A tour of not one hell,
Nicholas Klar takes a visit to Fukuoka and Beppu on Kyushu Island, Japan - only to find himself in both hot spring heaven and hell.
Kyushu is Japan ’s southernmost main island and Fukuoka City the closest major gateway to Japan from other parts of Asia. One of the great benefits of flying into Fukuoka is that, compared to other major Japanese cities, the airport is only about fifteen minutes from the CBD. Fukuoka is a modern city, small for Japan, with around one million people. However it possesses all the trappings of larger metropolises.
One stop past Hakata (the main station) is Gion which was situated near our accommodation for the evening - Kashima Honkan. This is a delightful old inn dating back to the ‘Taisho’ period of about ninety years ago with many original features still intact. Their forty rooms are simple, Japanese-style, with tatami floors and futon for sleeping - plus communal toilets and bath. It is not luxurious by any means but it is inexpensive with a friendly staff. It has become busier since being listed in the most recent edition of Lonely Planet, so booking is essential. Rates are around ¥3,000-4,000 per person. The room we stayed in adjoined the central courtyard garden area which gave it a lovely aspect.
From Gion it is an easy a wander down past Canal City, a giant shopping mall that is an attraction in itself, and we also stopped by the picturesque Kushida Shinto Shrine – one of the most famous in Southern Japan . Despite these distractions we were searching for the famous yatai of Fukuoka . These are famous small night food markets that nestle alongside the Nakagawa (Naka River) and around the Nagahama district. Late in the afternoon you can see these portable wagons being pulled along the streets by their owners to their nightly locations. At one point in time they numbered in the hundreds of an evening but have now declined to only a comparative handful. After settling on one establishment we sat down on their rickety plastic stools to enjoy a great meal of tonkatsu ramen, skewers and some special Kyushu chicken. However the price was not that cheap (relatively) and maybe this is one of the reasons for declining patronage of these establishments. It was a delightful spring evening and we enjoyed a few drinks whilst a diverse population of locals and tourists ambled by along the river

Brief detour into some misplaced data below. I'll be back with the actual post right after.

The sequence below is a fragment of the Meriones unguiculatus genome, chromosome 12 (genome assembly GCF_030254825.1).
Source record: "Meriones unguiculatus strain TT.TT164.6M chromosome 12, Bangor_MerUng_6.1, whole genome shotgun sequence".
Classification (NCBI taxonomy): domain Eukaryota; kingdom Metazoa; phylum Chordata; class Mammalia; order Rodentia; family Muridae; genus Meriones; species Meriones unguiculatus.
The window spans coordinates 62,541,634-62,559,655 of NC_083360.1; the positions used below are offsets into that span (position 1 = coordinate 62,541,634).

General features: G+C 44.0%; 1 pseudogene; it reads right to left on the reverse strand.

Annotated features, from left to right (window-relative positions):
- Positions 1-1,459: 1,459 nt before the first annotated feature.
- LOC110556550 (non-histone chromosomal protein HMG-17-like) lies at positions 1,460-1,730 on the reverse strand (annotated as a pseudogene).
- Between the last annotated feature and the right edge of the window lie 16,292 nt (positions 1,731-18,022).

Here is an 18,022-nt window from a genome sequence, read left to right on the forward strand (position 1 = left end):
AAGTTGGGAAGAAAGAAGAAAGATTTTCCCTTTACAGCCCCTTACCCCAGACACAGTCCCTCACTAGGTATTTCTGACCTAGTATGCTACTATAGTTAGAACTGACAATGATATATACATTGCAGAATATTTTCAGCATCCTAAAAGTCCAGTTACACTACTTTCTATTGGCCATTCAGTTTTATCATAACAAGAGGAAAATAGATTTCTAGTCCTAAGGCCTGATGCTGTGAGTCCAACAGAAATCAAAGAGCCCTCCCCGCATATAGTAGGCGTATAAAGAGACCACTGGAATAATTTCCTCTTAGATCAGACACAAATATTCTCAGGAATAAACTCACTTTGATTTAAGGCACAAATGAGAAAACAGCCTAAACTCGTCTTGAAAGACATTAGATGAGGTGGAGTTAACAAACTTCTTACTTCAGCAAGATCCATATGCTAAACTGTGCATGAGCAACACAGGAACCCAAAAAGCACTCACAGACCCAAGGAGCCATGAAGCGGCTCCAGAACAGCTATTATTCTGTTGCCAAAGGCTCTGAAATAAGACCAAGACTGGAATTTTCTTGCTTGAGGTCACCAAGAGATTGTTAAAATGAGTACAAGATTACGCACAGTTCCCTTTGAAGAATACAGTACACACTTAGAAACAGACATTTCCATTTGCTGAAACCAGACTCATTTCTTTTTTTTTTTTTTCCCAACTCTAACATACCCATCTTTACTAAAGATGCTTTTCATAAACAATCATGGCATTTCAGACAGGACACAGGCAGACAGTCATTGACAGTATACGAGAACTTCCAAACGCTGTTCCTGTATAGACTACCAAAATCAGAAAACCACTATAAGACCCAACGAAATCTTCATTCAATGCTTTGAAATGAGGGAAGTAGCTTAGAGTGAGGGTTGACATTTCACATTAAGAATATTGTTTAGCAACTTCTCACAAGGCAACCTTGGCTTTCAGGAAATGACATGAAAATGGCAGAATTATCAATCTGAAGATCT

“Beppu gets a fairly bad rap from one of the more popular travel guides but, like many destinations, it depends on one’s perspective.”
The next morning we took an early train to Beppu from Hakata and even managed to get some family discount, all three of us travelling for just a little more than a regular single fare. Beppu is Japan ’s most famous onsen (hot spring) town, about two hours from Fukuoka . It gets a fairly bad rap from one of the more popular travel guides but, like many destinations, it depends on one’s perspective. Although all the rage amongst the Japanese, foreign travellers are scarcer in these parts, apparently sticking to the more frequented Tokyo-Mt. Fuji-Kyoto tourist routes.
On our first night we stayed at the Hotel New Tsuruta on the seafront in a typical tatami style room. This hotel is an easy walk from the eki (station). Our room had wonderful sea views and the onsen on the top floor also overlooked the ocean. In the evening we were served dinner in our room in traditional Japanese style, with a plentiful and delicious serving of local seafood. Special deals can sometimes be found amongst the many seafront hotels, depending on the season, and in this instance we paid what could be considered a reasonable ¥16,000 for the room, including dinner and breakfast.
Post-repast we went for an amble around the area near the hotel. Because of the popularity of the town for group and company tours the neighbourhood off the seafront is somewhat on the sleazy side with many laneways crowded with what seemed like hundreds of notorious ‘snack bars’ and ‘clubs’. According to various sources Beppu has the highest concentration of these in Japan . All milking the tourist yen one presumes, particularly those belonging to businessmen, and undoubtedly a good portion of it controlled by various ‘syndicates’.
In the morning I awoke early and decided to have an onsen whilst the sun rose, thinking I would find myself in solitary bliss. Unfortunately numerous others had the same idea but nonetheless it was a great start to a beautiful day. We took a pre-breakfast stroll along the waterfront past the yacht harbour encountering along the way an eclectic collection of the local populace - old folks out exercising in their yukata, Taiwanese ladies who introduced themselves as ‘tourists’ in a mixture of Chinese and Japanese (but looked suspiciously more like employees of one of the previously mentioned establishments), a man in a flimsy boat collecting seaweed, plus a small colony of homeless playing baseball on ‘Spa Beach’. Spa Beach is an artificial creation consisting of sand transported in from Queensland, Australia . A huge onsen complex overlooks the beach and one can partake of several different pools for a very reasonable price.
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